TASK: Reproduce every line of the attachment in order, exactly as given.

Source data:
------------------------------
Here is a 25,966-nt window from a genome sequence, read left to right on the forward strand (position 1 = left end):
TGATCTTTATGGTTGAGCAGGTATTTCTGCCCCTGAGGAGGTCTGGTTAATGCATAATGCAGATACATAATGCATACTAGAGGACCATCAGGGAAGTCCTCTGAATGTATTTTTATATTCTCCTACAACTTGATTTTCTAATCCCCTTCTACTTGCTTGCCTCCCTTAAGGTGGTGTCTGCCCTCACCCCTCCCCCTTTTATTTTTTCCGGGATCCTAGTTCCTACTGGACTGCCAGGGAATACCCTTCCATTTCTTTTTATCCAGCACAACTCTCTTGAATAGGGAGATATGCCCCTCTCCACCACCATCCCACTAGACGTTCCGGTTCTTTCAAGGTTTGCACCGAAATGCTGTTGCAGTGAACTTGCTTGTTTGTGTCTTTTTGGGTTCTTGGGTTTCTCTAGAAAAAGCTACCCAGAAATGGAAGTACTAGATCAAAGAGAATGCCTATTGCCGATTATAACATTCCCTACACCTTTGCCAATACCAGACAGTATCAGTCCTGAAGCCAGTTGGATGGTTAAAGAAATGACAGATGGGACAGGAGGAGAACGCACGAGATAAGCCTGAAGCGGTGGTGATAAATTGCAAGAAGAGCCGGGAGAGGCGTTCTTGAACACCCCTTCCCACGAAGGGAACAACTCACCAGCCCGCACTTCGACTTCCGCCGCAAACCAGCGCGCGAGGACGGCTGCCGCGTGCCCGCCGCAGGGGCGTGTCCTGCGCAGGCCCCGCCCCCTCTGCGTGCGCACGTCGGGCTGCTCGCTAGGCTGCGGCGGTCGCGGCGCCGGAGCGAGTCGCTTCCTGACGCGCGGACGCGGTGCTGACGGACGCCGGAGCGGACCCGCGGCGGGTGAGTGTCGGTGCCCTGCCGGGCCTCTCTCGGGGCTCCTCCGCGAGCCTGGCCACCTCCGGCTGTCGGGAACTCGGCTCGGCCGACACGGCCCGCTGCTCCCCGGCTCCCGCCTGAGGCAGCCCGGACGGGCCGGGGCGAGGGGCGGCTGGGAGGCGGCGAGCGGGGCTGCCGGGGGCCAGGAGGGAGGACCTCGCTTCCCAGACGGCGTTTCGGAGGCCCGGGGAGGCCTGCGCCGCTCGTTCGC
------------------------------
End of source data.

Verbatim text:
Here is a 25,966-nt window from a genome sequence, read left to right on the forward strand (position 1 = left end):
TGATCTTTATGGTTGAGCAGGTATTTCTGCCCCTGAGGAGGTCTGGTTAATGCATAATGCAGATACATAATGCATACTAGAGGACCATCAGGGAAGTCCTCTGAATGTATTTTTATATTCTCCTACAACTTGATTTTCTAATCCCCTTCTACTTGCTTGCCTCCCTTAAGGTGGTGTCTGCCCTCACCCCTCCCCCTTTTATTTTTTCCGGGATCCTAGTTCCTACTGGACTGCCAGGGAATACCCTTCCATTTCTTTTTATCCAGCACAACTCTCTTGAATAGGGAGATATGCCCCTCTCCACCACCATCCCACTAGACGTTCCGGTTCTTTCAAGGTTTGCACCGAAATGCTGTTGCAGTGAACTTGCTTGTTTGTGTCTTTTTGGGTTCTTGGGTTTCTCTAGAAAAAGCTACCCAGAAATGGAAGTACTAGATCAAAGAGAATGCCTATTGCCGATTATAACATTCCCTACACCTTTGCCAATACCAGACAGTATCAGTCCTGAAGCCAGTTGGATGGTTAAAGAAATGACAGATGGGACAGGAGGAGAACGCACGAGATAAGCCTGAAGCGGTGGTGATAAATTGCAAGAAGAGCCGGGAGAGGCGTTCTTGAACACCCCTTCCCACGAAGGGAACAACTCACCAGCCCGCACTTCGACTTCCGCCGCAAACCAGCGCGCGAGGACGGCTGCCGCGTGCCCGCCGCAGGGGCGTGTCCTGCGCAGGCCCCGCCCCCTCTGCGTGCGCACGTCGGGCTGCTCGCTAGGCTGCGGCGGTCGCGGCGCCGGAGCGAGTCGCTTCCTGACGCGCGGACGCGGTGCTGACGGACGCCGGAGCGGACCCGCGGCGGGTGAGTGTCGGTGCCCTGCCGGGCCTCTCTCGGGGCTCCTCCGCGAGCCTGGCCACCTCCGGCTGTCGGGAACTCGGCTCGGCCGACACGGCCCGCTGCTCCCCGGCTCCCGCCTGAGGCAGCCCGGACGGGCCGGGGCGAGGGGCGGCTGGGAGGCGGCGAGCGGGGCTGCCGGGGGCCAGGAGGGAGGACCTCGCTTCCCAGACGGCGTTTCGGAGGCCCGGGGAGGCCTGCGCCGCTCGTTCGC